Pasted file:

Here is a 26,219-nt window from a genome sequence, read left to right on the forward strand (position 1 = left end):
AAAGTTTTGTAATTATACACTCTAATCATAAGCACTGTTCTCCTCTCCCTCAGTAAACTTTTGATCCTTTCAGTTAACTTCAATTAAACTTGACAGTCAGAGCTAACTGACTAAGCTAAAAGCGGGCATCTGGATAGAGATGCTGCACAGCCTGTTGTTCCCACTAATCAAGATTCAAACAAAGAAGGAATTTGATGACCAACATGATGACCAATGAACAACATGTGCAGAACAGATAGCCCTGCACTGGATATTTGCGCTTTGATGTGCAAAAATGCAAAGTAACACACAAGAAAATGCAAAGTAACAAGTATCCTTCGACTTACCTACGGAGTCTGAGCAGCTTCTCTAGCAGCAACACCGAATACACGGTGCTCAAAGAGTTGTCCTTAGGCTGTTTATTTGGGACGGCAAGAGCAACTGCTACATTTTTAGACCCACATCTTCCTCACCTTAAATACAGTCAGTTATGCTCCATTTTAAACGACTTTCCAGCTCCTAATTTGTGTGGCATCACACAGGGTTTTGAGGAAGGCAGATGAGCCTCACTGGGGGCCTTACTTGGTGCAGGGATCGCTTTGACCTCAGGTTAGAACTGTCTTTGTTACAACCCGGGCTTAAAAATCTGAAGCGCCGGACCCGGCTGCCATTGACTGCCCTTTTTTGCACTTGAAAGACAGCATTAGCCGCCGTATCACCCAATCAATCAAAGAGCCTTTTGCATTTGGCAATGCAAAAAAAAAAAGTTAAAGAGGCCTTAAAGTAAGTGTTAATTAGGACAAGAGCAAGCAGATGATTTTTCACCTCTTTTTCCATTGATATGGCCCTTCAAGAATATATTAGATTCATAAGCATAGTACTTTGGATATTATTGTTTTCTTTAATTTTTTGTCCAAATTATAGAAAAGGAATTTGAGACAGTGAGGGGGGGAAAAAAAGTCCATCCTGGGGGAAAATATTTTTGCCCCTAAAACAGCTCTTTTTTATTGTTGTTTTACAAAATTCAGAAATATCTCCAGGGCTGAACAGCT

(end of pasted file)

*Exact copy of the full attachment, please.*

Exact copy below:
Here is a 26,219-nt window from a genome sequence, read left to right on the forward strand (position 1 = left end):
AAAGTTTTGTAATTATACACTCTAATCATAAGCACTGTTCTCCTCTCCCTCAGTAAACTTTTGATCCTTTCAGTTAACTTCAATTAAACTTGACAGTCAGAGCTAACTGACTAAGCTAAAAGCGGGCATCTGGATAGAGATGCTGCACAGCCTGTTGTTCCCACTAATCAAGATTCAAACAAAGAAGGAATTTGATGACCAACATGATGACCAATGAACAACATGTGCAGAACAGATAGCCCTGCACTGGATATTTGCGCTTTGATGTGCAAAAATGCAAAGTAACACACAAGAAAATGCAAAGTAACAAGTATCCTTCGACTTACCTACGGAGTCTGAGCAGCTTCTCTAGCAGCAACACCGAATACACGGTGCTCAAAGAGTTGTCCTTAGGCTGTTTATTTGGGACGGCAAGAGCAACTGCTACATTTTTAGACCCACATCTTCCTCACCTTAAATACAGTCAGTTATGCTCCATTTTAAACGACTTTCCAGCTCCTAATTTGTGTGGCATCACACAGGGTTTTGAGGAAGGCAGATGAGCCTCACTGGGGGCCTTACTTGGTGCAGGGATCGCTTTGACCTCAGGTTAGAACTGTCTTTGTTACAACCCGGGCTTAAAAATCTGAAGCGCCGGACCCGGCTGCCATTGACTGCCCTTTTTTGCACTTGAAAGACAGCATTAGCCGCCGTATCACCCAATCAATCAAAGAGCCTTTTGCATTTGGCAATGCAAAAAAAAAAAGTTAAAGAGGCCTTAAAGTAAGTGTTAATTAGGACAAGAGCAAGCAGATGATTTTTCACCTCTTTTTCCATTGATATGGCCCTTCAAGAATATATTAGATTCATAAGCATAGTACTTTGGATATTATTGTTTTCTTTAATTTTTTGTCCAAATTATAGAAAAGGAATTTGAGACAGTGAGGGGGGGAAAAAAAGTCCATCCTGGGGGAAAATATTTTTGCCCCTAAAACAGCTCTTTTTTATTGTTGTTTTACAAAATTCAGAAATATCTCCAGGGCTGAACAGCT